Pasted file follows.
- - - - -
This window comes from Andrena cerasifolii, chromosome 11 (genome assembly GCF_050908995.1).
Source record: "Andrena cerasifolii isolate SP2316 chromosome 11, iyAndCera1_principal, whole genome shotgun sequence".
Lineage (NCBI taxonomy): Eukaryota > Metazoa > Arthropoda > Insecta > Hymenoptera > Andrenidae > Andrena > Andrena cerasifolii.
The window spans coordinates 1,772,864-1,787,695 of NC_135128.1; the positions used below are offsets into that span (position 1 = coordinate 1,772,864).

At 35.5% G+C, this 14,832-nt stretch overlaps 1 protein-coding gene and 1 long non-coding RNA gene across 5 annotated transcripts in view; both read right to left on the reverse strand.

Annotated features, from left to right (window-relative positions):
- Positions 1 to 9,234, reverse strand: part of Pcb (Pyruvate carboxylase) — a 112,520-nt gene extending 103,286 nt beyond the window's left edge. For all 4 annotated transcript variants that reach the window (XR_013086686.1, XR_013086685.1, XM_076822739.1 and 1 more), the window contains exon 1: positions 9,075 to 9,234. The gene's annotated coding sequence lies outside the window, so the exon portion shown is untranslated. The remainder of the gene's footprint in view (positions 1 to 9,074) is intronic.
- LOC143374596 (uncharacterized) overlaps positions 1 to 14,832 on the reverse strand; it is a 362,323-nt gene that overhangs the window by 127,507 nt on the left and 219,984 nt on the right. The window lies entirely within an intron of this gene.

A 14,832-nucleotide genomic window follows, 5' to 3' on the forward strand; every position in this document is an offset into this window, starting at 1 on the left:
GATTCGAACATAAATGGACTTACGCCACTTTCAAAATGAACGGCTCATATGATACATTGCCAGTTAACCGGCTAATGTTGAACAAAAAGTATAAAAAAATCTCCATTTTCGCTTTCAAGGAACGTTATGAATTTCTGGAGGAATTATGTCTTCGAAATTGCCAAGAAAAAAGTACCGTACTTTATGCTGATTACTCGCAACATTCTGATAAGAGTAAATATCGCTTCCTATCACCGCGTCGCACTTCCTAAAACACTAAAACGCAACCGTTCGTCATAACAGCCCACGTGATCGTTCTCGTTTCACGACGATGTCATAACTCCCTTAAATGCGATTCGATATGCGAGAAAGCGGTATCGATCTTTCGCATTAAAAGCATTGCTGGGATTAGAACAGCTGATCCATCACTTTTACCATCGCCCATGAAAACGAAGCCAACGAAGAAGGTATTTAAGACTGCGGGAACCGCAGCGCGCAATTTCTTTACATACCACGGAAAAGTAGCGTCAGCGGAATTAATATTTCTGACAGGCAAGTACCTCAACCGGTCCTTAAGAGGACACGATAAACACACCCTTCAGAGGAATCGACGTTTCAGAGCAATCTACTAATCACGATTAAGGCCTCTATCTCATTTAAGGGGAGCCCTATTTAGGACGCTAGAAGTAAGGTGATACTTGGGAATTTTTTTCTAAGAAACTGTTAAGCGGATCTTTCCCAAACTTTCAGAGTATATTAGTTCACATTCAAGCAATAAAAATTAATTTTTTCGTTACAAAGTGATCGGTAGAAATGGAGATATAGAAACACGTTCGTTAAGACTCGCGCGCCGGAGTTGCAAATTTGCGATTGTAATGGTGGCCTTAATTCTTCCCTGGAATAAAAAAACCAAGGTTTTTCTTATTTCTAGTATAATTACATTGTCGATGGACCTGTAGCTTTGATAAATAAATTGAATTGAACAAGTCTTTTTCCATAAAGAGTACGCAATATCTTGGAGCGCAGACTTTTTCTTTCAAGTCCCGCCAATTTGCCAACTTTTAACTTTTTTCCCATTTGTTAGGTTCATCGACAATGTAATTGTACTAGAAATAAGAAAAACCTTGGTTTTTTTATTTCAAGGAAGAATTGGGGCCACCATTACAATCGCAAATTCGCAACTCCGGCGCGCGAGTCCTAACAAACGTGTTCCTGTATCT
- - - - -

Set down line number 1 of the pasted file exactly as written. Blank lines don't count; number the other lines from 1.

This window comes from Andrena cerasifolii, chromosome 11 (genome assembly GCF_050908995.1).